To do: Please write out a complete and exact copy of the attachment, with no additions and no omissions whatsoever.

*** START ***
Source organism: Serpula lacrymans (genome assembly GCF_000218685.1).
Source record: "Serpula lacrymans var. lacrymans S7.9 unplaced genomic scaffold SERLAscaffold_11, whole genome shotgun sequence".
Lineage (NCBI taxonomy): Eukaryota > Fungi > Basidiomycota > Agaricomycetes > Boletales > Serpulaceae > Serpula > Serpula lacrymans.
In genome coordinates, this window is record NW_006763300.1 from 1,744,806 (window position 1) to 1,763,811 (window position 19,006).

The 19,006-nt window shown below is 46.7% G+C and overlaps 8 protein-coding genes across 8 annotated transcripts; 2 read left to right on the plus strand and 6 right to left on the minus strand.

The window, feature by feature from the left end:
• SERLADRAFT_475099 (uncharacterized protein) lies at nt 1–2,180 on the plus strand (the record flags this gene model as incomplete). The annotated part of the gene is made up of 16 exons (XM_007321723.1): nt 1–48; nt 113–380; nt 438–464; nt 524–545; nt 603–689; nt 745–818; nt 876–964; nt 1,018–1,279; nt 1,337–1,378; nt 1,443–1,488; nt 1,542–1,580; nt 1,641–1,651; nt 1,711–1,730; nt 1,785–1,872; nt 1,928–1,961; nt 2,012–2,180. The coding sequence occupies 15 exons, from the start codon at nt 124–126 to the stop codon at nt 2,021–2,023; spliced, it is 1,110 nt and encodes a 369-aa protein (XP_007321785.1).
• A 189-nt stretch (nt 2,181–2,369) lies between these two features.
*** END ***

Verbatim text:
Source organism: Serpula lacrymans (genome assembly GCF_000218685.1).
Source record: "Serpula lacrymans var. lacrymans S7.9 unplaced genomic scaffold SERLAscaffold_11, whole genome shotgun sequence".
Lineage (NCBI taxonomy): Eukaryota > Fungi > Basidiomycota > Agaricomycetes > Boletales > Serpulaceae > Serpula > Serpula lacrymans.
In genome coordinates, this window is record NW_006763300.1 from 1,744,806 (window position 1) to 1,763,811 (window position 19,006).

The 19,006-nt window shown below is 46.7% G+C and overlaps 8 protein-coding genes across 8 annotated transcripts; 2 read left to right on the plus strand and 6 right to left on the minus strand.

The window, feature by feature from the left end:
• SERLADRAFT_475099 (uncharacterized protein) lies at nt 1–2,180 on the plus strand (the record flags this gene model as incomplete). The annotated part of the gene is made up of 16 exons (XM_007321723.1): nt 1–48; nt 113–380; nt 438–464; nt 524–545; nt 603–689; nt 745–818; nt 876–964; nt 1,018–1,279; nt 1,337–1,378; nt 1,443–1,488; nt 1,542–1,580; nt 1,641–1,651; nt 1,711–1,730; nt 1,785–1,872; nt 1,928–1,961; nt 2,012–2,180. The coding sequence occupies 15 exons, from the start codon at nt 124–126 to the stop codon at nt 2,021–2,023; spliced, it is 1,110 nt and encodes a 369-aa protein (XP_007321785.1).
• A 189-nt stretch (nt 2,181–2,369) lies between these two features.